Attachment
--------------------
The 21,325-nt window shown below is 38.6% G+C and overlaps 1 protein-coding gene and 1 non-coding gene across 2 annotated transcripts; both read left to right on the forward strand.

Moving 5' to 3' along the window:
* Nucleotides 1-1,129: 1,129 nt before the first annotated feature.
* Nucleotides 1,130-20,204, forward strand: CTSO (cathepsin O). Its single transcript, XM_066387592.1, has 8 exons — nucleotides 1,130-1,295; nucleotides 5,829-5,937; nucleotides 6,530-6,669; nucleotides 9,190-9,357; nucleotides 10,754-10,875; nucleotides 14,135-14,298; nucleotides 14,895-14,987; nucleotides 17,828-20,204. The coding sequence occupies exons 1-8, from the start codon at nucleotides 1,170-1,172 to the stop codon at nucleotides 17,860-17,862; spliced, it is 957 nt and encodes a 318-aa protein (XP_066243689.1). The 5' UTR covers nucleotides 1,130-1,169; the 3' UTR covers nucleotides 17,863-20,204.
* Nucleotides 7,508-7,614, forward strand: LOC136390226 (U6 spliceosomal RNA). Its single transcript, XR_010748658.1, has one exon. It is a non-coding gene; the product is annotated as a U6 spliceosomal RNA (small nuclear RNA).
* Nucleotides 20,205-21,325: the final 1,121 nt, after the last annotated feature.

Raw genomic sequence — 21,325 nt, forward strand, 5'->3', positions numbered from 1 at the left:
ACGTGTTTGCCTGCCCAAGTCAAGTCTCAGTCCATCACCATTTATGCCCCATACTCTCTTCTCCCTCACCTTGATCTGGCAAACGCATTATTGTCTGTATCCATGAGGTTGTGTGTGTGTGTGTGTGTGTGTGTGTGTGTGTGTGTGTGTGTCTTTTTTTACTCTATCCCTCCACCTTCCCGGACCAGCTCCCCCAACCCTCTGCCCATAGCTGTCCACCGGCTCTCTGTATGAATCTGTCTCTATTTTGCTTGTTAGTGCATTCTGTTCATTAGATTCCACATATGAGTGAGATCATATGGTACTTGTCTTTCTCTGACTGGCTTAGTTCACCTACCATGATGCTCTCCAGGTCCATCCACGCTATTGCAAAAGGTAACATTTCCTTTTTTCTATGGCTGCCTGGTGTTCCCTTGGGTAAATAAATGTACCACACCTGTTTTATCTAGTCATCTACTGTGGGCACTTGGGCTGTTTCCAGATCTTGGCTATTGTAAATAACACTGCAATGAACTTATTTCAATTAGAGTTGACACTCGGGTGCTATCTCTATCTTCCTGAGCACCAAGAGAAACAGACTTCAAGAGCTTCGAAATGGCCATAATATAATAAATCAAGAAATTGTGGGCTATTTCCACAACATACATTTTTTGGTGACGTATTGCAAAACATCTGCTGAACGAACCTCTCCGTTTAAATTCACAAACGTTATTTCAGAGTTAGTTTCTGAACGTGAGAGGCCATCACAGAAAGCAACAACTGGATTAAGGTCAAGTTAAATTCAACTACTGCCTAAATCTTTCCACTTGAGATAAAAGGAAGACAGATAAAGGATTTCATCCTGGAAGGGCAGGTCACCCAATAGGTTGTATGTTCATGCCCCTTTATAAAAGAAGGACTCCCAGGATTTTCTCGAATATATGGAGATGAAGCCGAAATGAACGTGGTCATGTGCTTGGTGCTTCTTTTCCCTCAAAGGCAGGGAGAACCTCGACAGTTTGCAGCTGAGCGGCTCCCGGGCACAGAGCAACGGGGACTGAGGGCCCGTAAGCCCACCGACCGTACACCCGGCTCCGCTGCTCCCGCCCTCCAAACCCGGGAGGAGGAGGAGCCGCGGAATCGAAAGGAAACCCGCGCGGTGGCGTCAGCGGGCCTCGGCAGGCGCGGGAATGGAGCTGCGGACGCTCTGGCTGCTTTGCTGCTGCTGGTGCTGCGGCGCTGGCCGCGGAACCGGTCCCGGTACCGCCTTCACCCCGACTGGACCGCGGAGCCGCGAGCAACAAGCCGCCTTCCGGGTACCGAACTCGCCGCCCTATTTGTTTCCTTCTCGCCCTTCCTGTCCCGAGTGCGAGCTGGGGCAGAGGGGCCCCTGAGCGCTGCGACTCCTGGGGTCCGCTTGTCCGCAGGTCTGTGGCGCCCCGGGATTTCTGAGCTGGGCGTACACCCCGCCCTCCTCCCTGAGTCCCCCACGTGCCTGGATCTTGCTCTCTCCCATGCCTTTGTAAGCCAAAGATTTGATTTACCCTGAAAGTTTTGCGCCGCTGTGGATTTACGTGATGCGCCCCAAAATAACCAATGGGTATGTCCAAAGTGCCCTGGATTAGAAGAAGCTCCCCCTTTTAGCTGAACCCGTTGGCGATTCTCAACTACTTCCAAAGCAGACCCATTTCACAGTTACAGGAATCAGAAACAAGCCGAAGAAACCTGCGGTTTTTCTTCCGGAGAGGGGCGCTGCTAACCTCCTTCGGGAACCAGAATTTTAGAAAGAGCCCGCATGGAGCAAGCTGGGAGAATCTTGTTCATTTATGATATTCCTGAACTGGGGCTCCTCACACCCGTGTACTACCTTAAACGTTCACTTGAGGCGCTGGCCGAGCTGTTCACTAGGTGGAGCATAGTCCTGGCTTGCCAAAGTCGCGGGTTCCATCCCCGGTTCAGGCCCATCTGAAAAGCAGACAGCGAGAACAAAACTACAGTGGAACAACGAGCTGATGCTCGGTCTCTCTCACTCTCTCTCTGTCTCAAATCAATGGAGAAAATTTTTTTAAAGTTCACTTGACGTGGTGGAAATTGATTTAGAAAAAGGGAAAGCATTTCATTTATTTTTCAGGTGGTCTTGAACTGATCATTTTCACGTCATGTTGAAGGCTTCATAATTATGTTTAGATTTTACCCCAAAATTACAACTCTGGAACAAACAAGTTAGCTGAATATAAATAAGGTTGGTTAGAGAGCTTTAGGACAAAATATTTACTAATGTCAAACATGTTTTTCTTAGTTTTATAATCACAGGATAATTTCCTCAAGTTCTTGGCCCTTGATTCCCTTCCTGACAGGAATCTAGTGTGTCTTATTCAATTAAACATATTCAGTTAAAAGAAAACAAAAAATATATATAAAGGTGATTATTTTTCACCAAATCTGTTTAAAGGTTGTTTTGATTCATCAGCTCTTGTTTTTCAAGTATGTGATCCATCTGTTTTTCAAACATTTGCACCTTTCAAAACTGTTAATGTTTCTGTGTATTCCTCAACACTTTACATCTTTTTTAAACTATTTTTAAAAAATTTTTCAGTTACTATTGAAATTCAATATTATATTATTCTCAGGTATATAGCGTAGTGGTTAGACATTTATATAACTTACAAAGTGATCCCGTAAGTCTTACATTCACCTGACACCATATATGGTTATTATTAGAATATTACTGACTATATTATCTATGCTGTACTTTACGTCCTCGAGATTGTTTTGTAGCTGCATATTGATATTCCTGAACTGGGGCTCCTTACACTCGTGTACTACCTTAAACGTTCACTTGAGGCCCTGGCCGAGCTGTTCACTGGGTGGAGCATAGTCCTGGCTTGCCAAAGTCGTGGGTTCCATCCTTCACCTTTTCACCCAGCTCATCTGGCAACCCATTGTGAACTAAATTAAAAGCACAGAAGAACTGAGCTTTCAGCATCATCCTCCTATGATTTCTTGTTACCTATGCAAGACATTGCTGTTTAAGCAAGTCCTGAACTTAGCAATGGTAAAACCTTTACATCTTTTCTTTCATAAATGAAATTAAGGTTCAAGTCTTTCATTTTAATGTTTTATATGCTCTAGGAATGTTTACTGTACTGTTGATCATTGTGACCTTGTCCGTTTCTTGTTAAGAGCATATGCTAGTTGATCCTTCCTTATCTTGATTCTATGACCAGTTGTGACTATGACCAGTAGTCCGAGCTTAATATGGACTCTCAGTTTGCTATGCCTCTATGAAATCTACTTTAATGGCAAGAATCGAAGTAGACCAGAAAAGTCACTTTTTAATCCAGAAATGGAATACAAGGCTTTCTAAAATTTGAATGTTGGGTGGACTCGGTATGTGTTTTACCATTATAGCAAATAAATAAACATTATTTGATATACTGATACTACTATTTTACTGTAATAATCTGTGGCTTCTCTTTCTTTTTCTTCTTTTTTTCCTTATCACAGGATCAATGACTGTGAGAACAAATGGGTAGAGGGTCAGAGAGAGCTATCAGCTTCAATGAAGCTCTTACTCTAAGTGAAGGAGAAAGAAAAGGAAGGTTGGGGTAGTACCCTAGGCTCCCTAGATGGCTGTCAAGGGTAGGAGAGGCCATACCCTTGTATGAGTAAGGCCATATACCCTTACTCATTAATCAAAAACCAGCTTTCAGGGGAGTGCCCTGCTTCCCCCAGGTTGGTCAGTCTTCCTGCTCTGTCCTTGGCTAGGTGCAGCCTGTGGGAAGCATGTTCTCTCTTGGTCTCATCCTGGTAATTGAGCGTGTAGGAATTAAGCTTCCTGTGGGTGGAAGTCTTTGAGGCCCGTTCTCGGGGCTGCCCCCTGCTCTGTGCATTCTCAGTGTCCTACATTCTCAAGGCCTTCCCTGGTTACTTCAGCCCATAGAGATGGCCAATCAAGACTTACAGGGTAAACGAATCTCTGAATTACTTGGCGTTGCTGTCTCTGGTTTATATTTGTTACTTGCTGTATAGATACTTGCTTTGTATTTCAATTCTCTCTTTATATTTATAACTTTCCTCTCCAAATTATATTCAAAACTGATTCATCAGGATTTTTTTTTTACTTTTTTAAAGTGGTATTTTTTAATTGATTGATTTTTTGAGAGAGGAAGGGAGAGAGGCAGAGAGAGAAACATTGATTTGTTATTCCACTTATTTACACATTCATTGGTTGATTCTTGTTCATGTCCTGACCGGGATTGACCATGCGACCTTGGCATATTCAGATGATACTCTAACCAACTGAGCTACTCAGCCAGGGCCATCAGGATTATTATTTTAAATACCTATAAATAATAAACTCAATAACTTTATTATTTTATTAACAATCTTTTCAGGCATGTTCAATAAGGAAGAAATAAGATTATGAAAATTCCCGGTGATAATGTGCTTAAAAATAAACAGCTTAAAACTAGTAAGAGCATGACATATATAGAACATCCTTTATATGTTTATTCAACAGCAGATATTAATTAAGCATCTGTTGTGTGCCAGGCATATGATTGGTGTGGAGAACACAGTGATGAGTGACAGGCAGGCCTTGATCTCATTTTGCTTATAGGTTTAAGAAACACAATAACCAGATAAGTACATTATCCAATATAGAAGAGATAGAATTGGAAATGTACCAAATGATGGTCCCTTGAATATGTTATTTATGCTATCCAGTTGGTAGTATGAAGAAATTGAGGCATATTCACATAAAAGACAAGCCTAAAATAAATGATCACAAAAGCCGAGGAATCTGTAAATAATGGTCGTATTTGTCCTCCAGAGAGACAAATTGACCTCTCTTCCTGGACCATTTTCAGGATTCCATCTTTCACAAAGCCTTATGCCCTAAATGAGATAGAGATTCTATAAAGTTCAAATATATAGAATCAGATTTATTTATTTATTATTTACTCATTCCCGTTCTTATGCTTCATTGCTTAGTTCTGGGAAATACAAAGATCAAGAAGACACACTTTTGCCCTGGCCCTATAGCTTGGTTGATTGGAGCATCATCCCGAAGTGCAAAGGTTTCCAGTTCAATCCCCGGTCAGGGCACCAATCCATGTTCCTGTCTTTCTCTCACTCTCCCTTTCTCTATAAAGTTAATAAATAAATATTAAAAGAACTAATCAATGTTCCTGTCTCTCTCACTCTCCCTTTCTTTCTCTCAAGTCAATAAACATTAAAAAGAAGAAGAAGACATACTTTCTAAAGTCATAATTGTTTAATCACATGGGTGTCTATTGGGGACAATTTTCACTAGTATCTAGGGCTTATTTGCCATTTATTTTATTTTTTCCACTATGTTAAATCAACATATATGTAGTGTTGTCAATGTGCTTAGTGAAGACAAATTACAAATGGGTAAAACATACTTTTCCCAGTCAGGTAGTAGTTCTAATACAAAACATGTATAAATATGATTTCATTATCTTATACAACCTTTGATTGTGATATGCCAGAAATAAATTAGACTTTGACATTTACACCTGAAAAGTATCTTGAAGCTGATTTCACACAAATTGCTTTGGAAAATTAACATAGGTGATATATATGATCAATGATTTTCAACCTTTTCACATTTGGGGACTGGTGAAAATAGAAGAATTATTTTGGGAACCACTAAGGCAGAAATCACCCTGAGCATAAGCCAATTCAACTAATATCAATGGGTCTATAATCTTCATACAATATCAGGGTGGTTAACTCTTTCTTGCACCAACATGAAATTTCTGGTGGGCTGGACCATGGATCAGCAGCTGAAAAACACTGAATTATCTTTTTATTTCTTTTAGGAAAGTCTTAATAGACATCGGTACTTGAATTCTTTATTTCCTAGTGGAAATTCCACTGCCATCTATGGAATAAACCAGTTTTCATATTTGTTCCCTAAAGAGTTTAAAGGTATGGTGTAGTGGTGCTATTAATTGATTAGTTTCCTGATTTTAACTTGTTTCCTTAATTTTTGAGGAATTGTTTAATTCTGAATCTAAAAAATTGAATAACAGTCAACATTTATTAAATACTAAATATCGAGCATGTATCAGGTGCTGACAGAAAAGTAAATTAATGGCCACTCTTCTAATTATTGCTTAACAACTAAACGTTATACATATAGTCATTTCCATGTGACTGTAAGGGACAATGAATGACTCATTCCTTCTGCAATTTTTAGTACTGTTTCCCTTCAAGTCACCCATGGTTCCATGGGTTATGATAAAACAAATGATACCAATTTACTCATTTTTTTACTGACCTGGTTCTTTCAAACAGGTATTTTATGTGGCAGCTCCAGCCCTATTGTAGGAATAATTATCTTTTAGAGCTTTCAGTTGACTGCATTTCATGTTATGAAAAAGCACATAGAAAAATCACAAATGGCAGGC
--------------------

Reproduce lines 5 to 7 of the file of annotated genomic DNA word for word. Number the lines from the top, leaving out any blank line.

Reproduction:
* Nucleotides 7,508-7,614, forward strand: LOC136390226 (U6 spliceosomal RNA). Its single transcript, XR_010748658.1, has one exon. It is a non-coding gene; the product is annotated as a U6 spliceosomal RNA (small nuclear RNA).
* Nucleotides 20,205-21,325: the final 1,121 nt, after the last annotated feature.

Raw genomic sequence — 21,325 nt, forward strand, 5'->3', positions numbered from 1 at the left: